Comisery, the Asian-American Science Fiction Screwball Comedy webseries that Quentin Lee and I are making went past the midway point last week. We're now on the 5th episode with 3 left to go. The past weeks have gone by so quickly that it's all becoming a bit of a blur, which is probably why I should keep writing these diaries. Making 8 episodes over 8 weeks is akin to the schedule for a feature-length movie shoot. Movies that aren't big blockbusters usually average 8 weeks to shoot. Unlike movies that shoot for five, sometimes six days a week, we picked one afternoon to rehearse the week's episode over 2 or 3 hours and then take another afternoon to shoot the whole episode in 2 to 3 hours. We're pretty much shooting a movie!
Comisery: Streamlining Production
If you've ever wondered what production on a series shot entirely on zoom with everyone at home looks like, here's a glimpse:
This episode moves the story forward and changes the game, ending on a cliffhanger to set up the endgame in the final 3 episodes. This is the first time we decided to rehearse and shoot in a single afternoon. Some of the actors are starting to get busy so we have to schedule around them now. Fortunately, everyone shows up prepared and raring to go. The style of writing a serialized webseries where each episode is around 10 minutes means a fast pace and characters' histories and stories are often revealed as you go. Screenwriting is frequently about painting in broad strokes, but those strokes should be very specific.
The big theme I wanted to maintain throughout the series is ambiguity. In my experience, Hollywood hates ambiguity. Everything needs a definitive answer, and that can end up in stories lacking in nuance. Part of the story here is whether the alien virus is real, whether people have really been infected, and whether the virus is actually bad. David Cronenberg's movies often traded in ambiguity – the body horror and viral transmission plots of his early movies toy with the notion that change may be terrifying but could actually be transcendent. That influenced our story.
It's All About The Actors
When you're shooting on zoom with no elaborate action scenes, choreography, car chases or special effects, your most valuable assets are the actors. They are the ultimate Special Effect. It's all about performance here. This is also the first time I worked with a cast where every actor is great at comedy. It's common for actors to be serious or Method, but if you meet any who are good at comedy, do not lose their numbers! Harrison Xu gets funnier with each episode he appears in. His character Kel has become the Charlie Brown of the story – everyone keeps dumping on Kel, but everything that happens has been due to him in one way or another. Sheetal Sheth's sardonic, no-nonsense skepticism brings another color to the story. Bee Vang plays Skylar's deep ambivalence as a tightrope act. Amy Hill continues to be effortless. Jennifer Hill still impresses me with the way she balances alienness, bitchiness, and bits of insecurity that leak through the façade.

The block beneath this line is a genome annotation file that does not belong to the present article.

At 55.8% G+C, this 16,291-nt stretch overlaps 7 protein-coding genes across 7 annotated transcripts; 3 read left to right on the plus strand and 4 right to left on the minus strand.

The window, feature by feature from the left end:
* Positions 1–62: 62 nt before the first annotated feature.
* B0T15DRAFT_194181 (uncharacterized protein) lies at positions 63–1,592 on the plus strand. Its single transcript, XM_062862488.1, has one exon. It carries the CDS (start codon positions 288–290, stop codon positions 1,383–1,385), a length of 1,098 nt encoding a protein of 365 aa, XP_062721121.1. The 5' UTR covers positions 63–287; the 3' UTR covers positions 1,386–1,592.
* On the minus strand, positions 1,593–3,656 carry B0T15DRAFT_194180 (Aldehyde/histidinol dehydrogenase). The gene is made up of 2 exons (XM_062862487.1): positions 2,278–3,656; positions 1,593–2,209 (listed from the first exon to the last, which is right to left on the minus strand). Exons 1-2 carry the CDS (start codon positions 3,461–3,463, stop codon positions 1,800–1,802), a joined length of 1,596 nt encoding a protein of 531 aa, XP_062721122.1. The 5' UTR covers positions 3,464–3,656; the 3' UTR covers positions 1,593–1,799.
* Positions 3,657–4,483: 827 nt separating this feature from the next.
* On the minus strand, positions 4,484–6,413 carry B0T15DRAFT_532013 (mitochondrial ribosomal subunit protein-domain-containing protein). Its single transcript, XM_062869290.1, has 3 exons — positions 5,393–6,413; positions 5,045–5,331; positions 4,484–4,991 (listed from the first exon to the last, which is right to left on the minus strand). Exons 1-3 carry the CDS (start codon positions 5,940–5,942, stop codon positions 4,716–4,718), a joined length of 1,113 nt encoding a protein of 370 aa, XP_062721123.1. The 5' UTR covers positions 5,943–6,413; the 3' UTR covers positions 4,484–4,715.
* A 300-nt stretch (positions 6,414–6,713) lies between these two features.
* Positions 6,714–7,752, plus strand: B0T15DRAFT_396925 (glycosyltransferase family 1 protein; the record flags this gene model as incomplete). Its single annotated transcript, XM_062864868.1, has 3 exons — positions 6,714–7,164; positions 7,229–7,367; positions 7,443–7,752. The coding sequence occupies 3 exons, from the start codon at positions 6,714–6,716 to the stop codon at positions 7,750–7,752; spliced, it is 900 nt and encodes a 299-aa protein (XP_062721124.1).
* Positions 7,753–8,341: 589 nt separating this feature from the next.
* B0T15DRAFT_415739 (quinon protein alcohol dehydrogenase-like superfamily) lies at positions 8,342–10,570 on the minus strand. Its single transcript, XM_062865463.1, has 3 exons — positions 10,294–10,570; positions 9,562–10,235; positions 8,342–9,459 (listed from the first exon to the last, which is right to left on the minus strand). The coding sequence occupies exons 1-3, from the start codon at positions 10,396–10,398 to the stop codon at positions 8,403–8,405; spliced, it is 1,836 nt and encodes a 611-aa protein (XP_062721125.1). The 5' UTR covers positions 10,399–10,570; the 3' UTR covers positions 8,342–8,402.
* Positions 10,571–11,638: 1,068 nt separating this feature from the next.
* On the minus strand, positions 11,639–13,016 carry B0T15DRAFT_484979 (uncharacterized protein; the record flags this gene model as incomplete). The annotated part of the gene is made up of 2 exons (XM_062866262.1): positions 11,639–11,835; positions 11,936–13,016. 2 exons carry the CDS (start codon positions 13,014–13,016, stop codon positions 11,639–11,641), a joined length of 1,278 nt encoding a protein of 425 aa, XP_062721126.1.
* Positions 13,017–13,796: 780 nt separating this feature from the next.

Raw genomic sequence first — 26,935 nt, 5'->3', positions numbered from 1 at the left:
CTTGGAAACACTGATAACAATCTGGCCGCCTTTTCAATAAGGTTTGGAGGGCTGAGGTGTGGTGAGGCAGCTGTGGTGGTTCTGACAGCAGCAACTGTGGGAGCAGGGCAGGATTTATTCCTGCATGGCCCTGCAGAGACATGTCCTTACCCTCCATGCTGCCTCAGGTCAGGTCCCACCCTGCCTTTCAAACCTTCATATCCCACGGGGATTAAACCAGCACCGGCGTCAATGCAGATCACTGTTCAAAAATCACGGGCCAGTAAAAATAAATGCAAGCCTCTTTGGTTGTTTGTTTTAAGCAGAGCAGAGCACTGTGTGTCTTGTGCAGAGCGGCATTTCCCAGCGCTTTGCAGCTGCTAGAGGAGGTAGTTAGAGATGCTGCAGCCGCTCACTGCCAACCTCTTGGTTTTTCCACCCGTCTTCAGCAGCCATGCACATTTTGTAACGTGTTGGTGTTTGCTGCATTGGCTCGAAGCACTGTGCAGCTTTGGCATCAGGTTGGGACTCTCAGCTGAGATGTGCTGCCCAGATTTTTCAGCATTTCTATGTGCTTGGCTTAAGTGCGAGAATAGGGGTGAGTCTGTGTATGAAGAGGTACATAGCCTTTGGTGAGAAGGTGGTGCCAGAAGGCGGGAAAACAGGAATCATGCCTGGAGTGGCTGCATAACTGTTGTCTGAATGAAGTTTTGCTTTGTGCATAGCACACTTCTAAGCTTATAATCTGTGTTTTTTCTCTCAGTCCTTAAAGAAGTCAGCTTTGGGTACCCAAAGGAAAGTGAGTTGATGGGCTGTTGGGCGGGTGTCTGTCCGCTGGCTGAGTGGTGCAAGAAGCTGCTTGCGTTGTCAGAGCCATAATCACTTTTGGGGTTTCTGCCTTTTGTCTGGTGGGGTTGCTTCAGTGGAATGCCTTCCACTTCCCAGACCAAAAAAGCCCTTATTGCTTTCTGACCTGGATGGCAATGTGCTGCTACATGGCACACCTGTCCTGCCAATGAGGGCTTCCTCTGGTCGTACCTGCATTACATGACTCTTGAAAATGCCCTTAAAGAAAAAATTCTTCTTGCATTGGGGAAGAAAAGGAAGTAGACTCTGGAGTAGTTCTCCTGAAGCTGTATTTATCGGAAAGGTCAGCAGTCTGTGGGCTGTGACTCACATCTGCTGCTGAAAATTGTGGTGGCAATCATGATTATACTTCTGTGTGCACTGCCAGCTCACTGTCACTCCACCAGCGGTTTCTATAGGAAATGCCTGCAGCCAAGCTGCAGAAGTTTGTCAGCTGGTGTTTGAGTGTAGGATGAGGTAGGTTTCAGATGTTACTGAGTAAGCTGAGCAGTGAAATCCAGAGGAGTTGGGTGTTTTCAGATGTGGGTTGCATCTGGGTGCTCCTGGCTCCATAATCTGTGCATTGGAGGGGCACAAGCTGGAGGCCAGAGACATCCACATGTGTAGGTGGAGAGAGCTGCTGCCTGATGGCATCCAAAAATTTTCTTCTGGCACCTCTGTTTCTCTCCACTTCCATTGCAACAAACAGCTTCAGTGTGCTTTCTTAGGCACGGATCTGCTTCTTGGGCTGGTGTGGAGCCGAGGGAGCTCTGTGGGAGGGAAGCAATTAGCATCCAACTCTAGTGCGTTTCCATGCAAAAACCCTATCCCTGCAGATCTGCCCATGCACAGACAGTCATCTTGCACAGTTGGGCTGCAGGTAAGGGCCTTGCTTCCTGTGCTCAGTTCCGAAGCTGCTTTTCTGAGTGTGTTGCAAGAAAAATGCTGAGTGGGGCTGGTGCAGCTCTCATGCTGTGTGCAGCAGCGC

The end of this episode is the game-changer. The 3 left to go are going to have a different dynamic. What am I going to do with my life after that?! You can catch up with all the episodes via comisery.tv.
Celebrate LGBTQ Pride Month with #comiserytv! Comisery is an apocalyptic science fiction comedy series told entirely through web chat sessions about a group of Asian-American friends living through an invasion by an alien virus now. Here's the fifth episode starring Harrison Xu, Amy Hill (Magnum PI), Sheetal Sheth (Hummingbird), Bee Vang (Gran Torino) and Jennifer Field (9-1-1). Quentin Lee, the co-creator of the series, wants to express his gratitude to The Roddenberry Foundation for giving him a 2020 Roddenberry Impact Award. Watch #comiserytv for free and donate to our non-profit partner Asian CineVision!
Posted by Chopso on Sunday, June 21, 2020